Interdisciplinary Fitness Interview

The Interdisciplinary Fitness Interview (IFI) is a semi-structured assessment device designed to help examiners explore systematically the domain of psycholegal abilities associated with adjudicative competency. Originally developed by Stephen Golding and Ronald Roesch for a National Institute of Mental Health (NIMH)-sponsored comparative validity study of methods of assessing competency, the IFI was developed on the basis of three assumptions. First, the Competency Assessment Interview, which was the most promising and articulated assessment device available at the time, was outdated and did not include many of the psycholegal abilities associated with adjudicative competency that emerged from an extensive review of competency case law and research. Second, an approach was needed that stressed the possible, but not automatically assumed, linkage between psychopathology and incapacity. Third, an assessment approach needed to reflect the highly contextualized nature of adjudicative competence.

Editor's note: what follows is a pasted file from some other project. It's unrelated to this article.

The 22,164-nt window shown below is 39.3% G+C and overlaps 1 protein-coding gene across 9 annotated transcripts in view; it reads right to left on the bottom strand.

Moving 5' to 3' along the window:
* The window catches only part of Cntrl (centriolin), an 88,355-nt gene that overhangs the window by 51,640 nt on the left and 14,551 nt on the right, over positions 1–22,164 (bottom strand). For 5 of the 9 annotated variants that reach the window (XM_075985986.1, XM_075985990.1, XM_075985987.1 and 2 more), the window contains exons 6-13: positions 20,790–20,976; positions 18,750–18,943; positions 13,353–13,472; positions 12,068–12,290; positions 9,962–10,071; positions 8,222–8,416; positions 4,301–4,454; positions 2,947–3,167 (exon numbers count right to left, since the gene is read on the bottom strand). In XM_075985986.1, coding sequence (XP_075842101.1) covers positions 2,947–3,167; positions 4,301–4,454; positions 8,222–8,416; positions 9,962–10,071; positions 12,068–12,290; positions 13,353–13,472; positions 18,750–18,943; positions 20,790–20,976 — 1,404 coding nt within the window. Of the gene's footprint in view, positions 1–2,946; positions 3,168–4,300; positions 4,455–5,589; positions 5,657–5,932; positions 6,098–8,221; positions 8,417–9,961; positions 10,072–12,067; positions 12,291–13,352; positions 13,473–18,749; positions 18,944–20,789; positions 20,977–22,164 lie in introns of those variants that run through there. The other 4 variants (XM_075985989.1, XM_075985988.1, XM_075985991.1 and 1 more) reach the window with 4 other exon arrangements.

As originally designed and tested, the IFI manual stressed the linkage and contextual aspects of competency assessment and emphasized the importance of these aspects of competency evaluation by including both attorneys and forensic mental health professionals in the interview and evaluation process (hence the term interdisciplinary). It was a good, but impractical, idea. In the NIMH-funded pilot project, attorneys proved to be able to contribute in a meaningful and reliable fashion to the competency appraisal, but implementing their routine involvement proved difficult for financial and logistical reasons. In its modern form, the revised version (IFI-R) is designed so that the forensic examiner provides the linkage based on extensive training, knowledge of the legal issues, and consultation with both defense and prosecution about the particular context of a given case. The IFI-R is also designed to include a more extensive linkage analysis and includes additional psycholegal abilities associated with more modern competency cases. Thus, the IFI-R, in addition to the traditional competency domains, also focuses on competencies associated with the decision to proceed pro se or to plead guilty, the competency to comprehend and appreciate rights during a custodial interrogation, and the iatrogenic effects of medication.